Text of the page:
The consequences of the anti-gentrification philosophy are evident in misguided policies that seek to stem gentrification, but at the cost of a productive, efficient housing market. Land trusts controlled by community groups and governments are multiplying, wielding millions of dollars to buy up property to limit market-rate housing and stall neighborhood change. By some estimates, more than 300 land trusts now operate in America. Their numbers are likely to grow rapidly.

Chicago, meantime, has created a Housing Trust division to buy and manage properties in potential gentrification areas, at least in the government’s estimation. New York City formed an initiative linking 14 land trusts in East Harlem and other areas of the city. New York legislators have proposed a bill that would give the trusts first rights to land when an owner lists a property for sale.

Most of the trust-owned properties get developed into subsidized rentals or owner-occupied homes—but with a twist. An owner seeking to sell a land-trust property will be restricted in the profits he can make. A Minneapolis land trust keeps 75 percent of any gain when an owner sells. A Houston land trust lets an owner sell for a profit, but only up to an amount that equals a 1.5 percent increase annually in value. Someone purchasing such a property ten years ago for $100,000, in other words, would be able to sell it today for only about $116,000. With the average rise in housing prices around the country during that period, the house’s true market value might be more than $200,000.

Eventually, the value of trust properties will fall well below the cost of similar housing valued at market rates. That makes these houses desirable to tenants who want to stay in them and gives the trust operators enormous power, as they get to decide who lives in them. But one thing residents buying into trust properties won’t be able do is build significant equity, and therefore wealth, in their homes.

Conservation Districts

Gentrification fear is so intense that politicians can work at cross-purposes on housing. Even as they pour money into government-subsidized housing, they’re also using anti-gentrification tools to restrict or slow housing construction. Consider the proliferation of so-called conservation districts. These emerged from the historic-preservation movement, which saw New York and other cities, starting in the 1960s, declare certain neighborhoods worth preserving architecturally and curb building or rebuilding there. Though originally meant to protect distinctive historical architectural features of neighborhoods, these districts often expanded into a mechanism to thwart all change.

Now, cities have created a new kind of preservation district, where local residents get to determine how to manage their neighborhoods’ construction, often resulting in yet more tight limits on new development.

Cities are also designating cultural districts that activists want to shield from gentrification. San Francisco, suffering one of the nation’s worst housing shortages, has ten such districts based on demographics and sexual orientation, including Japantown, the African American and Pacific Island districts, the Transgender Cultural District in the Tenderloin, and the Leather and LGBTQ Cultural District in the South of Market neighborhood. To qualify, an area must have many residents belonging to “a specific cultural, community or ethnic group.”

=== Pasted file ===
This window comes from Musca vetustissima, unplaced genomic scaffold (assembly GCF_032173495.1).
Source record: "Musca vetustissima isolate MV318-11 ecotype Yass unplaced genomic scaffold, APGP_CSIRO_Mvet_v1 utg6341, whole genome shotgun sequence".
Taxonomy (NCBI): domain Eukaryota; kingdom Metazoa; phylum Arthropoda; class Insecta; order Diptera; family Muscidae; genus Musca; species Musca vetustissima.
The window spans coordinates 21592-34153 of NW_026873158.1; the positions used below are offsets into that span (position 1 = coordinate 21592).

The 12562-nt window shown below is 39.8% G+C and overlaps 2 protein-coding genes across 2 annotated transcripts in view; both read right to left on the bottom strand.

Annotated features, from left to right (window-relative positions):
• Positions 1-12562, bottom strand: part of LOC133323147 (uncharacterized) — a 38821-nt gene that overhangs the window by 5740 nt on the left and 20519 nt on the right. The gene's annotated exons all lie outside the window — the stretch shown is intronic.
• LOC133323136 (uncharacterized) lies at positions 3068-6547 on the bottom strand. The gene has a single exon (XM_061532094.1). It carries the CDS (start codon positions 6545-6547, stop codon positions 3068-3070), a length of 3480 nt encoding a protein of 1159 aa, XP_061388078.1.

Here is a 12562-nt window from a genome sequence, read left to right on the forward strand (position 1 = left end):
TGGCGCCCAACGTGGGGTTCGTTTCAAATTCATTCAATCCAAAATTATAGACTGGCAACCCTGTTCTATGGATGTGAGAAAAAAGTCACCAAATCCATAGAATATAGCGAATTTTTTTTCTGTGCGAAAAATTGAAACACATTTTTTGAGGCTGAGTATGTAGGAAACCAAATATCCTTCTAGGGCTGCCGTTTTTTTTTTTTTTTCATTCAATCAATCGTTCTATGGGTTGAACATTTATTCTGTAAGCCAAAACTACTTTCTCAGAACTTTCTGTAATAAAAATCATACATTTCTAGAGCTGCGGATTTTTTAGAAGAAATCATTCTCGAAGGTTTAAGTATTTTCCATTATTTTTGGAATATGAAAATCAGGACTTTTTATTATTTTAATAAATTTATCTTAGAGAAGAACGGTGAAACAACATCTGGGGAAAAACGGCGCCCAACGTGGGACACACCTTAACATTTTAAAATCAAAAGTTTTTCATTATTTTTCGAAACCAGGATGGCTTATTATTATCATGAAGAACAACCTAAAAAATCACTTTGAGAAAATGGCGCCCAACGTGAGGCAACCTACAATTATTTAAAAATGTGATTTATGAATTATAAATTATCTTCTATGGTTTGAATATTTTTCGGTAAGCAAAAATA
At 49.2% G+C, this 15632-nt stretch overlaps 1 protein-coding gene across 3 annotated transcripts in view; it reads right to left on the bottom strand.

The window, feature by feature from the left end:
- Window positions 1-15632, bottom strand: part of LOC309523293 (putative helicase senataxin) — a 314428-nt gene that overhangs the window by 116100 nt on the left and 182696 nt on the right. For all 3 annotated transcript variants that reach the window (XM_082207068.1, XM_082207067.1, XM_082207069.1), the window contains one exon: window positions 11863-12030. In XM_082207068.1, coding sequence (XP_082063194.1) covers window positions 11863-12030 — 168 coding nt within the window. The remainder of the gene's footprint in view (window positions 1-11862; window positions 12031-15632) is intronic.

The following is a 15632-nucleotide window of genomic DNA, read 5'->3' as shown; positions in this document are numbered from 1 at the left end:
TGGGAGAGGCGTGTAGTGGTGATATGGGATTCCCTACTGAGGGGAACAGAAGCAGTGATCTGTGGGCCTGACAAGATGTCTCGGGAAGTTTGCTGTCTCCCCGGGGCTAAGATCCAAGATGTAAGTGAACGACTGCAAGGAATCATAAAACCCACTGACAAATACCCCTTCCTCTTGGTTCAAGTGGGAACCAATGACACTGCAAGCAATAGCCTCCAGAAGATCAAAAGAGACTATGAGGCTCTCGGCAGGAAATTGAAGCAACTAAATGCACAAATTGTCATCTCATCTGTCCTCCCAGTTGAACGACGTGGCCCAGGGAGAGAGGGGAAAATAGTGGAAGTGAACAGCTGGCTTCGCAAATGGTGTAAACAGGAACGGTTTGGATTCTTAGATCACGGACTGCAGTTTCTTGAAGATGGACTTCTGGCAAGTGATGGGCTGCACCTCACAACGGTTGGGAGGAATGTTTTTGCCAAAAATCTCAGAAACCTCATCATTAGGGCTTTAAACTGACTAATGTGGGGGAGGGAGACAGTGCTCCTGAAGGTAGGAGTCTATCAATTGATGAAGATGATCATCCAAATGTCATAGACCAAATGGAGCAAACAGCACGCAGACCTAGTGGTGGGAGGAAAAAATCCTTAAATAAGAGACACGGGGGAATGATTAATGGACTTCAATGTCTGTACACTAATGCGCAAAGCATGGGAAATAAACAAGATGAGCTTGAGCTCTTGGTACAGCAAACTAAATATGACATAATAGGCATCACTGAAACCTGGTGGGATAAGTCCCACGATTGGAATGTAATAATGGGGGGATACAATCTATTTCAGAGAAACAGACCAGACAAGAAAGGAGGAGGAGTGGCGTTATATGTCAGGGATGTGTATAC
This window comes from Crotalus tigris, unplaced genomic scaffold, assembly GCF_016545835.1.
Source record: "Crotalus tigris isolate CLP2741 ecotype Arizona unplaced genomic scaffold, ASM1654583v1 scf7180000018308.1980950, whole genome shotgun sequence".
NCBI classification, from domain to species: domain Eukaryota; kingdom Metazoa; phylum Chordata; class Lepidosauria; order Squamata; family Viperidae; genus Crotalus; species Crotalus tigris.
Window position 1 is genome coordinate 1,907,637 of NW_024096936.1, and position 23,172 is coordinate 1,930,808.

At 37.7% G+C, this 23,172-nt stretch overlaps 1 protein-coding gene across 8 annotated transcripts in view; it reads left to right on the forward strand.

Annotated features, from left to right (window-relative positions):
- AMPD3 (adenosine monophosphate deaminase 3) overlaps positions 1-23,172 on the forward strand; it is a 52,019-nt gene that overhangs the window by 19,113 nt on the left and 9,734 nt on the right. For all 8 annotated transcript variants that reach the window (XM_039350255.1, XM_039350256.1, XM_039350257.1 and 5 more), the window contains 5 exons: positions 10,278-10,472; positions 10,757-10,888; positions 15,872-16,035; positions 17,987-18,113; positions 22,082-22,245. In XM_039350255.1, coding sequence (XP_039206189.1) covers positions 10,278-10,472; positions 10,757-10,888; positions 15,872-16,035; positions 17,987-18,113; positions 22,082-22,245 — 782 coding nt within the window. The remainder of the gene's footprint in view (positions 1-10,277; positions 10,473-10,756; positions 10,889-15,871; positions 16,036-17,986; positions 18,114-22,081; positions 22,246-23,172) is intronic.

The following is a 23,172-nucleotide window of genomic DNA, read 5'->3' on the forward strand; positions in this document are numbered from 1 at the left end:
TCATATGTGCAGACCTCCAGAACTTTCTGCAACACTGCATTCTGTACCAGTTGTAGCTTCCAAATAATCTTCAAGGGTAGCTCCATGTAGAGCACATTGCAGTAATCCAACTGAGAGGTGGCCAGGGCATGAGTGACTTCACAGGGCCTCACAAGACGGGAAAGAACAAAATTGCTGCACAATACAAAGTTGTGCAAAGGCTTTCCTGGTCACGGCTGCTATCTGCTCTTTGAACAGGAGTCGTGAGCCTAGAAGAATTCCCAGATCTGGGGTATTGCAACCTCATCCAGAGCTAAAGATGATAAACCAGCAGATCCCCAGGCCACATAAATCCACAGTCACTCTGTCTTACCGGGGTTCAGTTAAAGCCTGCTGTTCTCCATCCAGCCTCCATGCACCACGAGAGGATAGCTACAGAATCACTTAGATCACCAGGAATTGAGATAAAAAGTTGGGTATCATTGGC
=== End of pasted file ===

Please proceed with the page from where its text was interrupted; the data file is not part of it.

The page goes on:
Once upon a time, trying to protect a community’s current racial or ethnic makeup might have been deemed illegal housing discrimination; today, it amounts to government-approved anti-gentrification policy.

All this effort seeks to disrupt a process that rarely causes the harm to current residents that critics claim and, in fact, often helps them. A recent study by New York University researchers tracked children from Medicaid-eligible homes living in gentrifying areas. They found no greater levels of movement out of those neighborhoods by these families, compared with the movement of similar families in non-gentrifying places. The study found, too, that those who remained as areas gentrified saw higher growth in income and lower poverty levels than similar families in neighborhoods that weren’t changing. Previous research had found comparable benefits for lower-income residents in gentrifying zones, including reduced crime, better schools, and less inequality.

Yes, over time, the population of any community changes—but this is normal turnover that occurs everywhere. Politicians, community activists, and the press, however, often mistake or mislabel that turnover as forced dislodgment. Often, when activists and politicians protest such change, what they’re really objecting to is a new dynamic that might see a neighborhood’s politics and power structure change, along with its population. Much of the current movement against gentrification, in other words, isn’t really about displacement. It’s a struggle for control. The losers are the residents of these places, who come to believe that their community getting better will somehow turn out worse for them.

Usually, the opposite is true.

Steven Malanga is the senior editor of City Journal and a senior fellow at the Manhattan Institute. A version of this article appeared in City Journal; it is adapted with permission.